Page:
The premise of the program is to shelter DACA recipients from deportation and enable them to obtain work permits, Social Security numbers, and state-issued photo identification so they can continue to live in the United States without fear of being sent back to their country of origin.

Requesting DACA Status
Initially, individuals could request DACA status if they:

Came to the U.S. before turning 16 years old
Continuously lived in the country since June 15, 2007
Were under the age of 31 on June 15, 2012
Don’t have a criminal record or any type of criminal history
What DACA Does
There is some confusion about what protections the program does and does not provide. DACA does not pave the way for recipients to obtain lawful citizenship, nor does it allow recipients to obtain lawful status via a visa or green card, but participants can renew DACA eligibility when the 2-year term expires and continue to stay in the country as long as their status continually renews.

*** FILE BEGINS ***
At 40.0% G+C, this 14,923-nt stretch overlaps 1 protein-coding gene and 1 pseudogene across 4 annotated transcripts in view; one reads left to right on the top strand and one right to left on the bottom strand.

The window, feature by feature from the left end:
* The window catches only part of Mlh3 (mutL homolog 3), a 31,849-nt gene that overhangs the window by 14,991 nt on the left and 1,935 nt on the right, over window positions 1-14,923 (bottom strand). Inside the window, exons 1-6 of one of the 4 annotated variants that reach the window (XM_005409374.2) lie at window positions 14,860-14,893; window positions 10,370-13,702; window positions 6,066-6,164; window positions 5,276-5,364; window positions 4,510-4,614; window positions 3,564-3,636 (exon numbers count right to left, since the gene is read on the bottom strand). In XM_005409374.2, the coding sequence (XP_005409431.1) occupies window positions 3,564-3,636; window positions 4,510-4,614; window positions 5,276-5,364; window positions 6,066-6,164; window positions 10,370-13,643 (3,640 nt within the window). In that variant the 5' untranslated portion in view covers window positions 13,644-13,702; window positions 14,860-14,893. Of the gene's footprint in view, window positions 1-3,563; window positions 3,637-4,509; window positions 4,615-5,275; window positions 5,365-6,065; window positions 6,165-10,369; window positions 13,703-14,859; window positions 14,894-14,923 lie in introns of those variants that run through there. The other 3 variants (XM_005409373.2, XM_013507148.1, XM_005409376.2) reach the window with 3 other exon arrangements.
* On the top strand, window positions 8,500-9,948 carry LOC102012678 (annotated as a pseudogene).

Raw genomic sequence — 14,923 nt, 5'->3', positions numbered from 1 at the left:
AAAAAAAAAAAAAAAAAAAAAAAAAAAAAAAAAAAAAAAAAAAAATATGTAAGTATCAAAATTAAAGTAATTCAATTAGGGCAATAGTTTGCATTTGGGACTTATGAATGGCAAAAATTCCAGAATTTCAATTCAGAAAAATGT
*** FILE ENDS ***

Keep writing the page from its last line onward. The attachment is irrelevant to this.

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DACA FHA Loan Eligibility
Early in 2021, the FHA clarified its policy on home loans for DACA recipients. Previously, they were unable to obtain an FHA loan, but now noncitizen U.S. immigrants enrolled in the DACA program are eligible to apply.

DACA FHA Requirements
DACA borrowers applying for an FHA loan need the following:

  • They require a minimum 3.5% down payment and a minimum 580 credit score.
  • The property must be the borrower’s primary residence.
  • The borrower must have a valid Social Security number (SSN).
  • The borrower must be eligible to work in the U.S. and provide an Employment Authorization Document (EAD) stating such to the lender.
  • The EAD must be issued by the U.S. Citizenship and Immigration Services (USCIS) in the C33 category.